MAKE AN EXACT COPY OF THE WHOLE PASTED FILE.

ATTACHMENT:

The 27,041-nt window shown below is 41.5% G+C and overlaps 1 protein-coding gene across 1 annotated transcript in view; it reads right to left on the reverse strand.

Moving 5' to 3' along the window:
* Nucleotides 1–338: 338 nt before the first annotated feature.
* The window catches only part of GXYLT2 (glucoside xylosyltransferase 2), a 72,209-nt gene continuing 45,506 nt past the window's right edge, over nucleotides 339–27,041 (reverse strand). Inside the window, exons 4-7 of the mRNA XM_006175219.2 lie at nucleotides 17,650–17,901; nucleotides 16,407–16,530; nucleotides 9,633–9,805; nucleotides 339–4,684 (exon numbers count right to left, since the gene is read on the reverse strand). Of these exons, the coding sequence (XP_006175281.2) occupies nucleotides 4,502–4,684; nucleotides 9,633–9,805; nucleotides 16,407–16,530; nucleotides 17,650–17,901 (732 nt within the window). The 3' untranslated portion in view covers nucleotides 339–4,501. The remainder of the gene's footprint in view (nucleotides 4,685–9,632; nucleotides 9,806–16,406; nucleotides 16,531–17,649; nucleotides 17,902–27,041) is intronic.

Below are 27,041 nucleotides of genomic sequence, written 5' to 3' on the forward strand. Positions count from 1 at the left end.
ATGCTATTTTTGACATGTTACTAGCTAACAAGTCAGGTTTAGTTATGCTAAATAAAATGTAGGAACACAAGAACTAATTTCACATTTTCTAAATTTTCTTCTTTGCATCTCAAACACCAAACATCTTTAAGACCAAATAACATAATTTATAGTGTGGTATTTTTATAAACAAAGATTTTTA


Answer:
The 27,041-nt window shown below is 41.5% G+C and overlaps 1 protein-coding gene across 1 annotated transcript in view; it reads right to left on the reverse strand.

Moving 5' to 3' along the window:
* Nucleotides 1–338: 338 nt before the first annotated feature.
* The window catches only part of GXYLT2 (glucoside xylosyltransferase 2), a 72,209-nt gene continuing 45,506 nt past the window's right edge, over nucleotides 339–27,041 (reverse strand). Inside the window, exons 4-7 of the mRNA XM_006175219.2 lie at nucleotides 17,650–17,901; nucleotides 16,407–16,530; nucleotides 9,633–9,805; nucleotides 339–4,684 (exon numbers count right to left, since the gene is read on the reverse strand). Of these exons, the coding sequence (XP_006175281.2) occupies nucleotides 4,502–4,684; nucleotides 9,633–9,805; nucleotides 16,407–16,530; nucleotides 17,650–17,901 (732 nt within the window). The 3' untranslated portion in view covers nucleotides 339–4,501. The remainder of the gene's footprint in view (nucleotides 4,685–9,632; nucleotides 9,806–16,406; nucleotides 16,531–17,649; nucleotides 17,902–27,041) is intronic.

Below are 27,041 nucleotides of genomic sequence, written 5' to 3' on the forward strand. Positions count from 1 at the left end.
ATGCTATTTTTGACATGTTACTAGCTAACAAGTCAGGTTTAGTTATGCTAAATAAAATGTAGGAACACAAGAACTAATTTCACATTTTCTAAATTTTCTTCTTTGCATCTCAAACACCAAACATCTTTAAGACCAAATAACATAATTTATAGTGTGGTATTTTTATAAACAAAGATTTTTA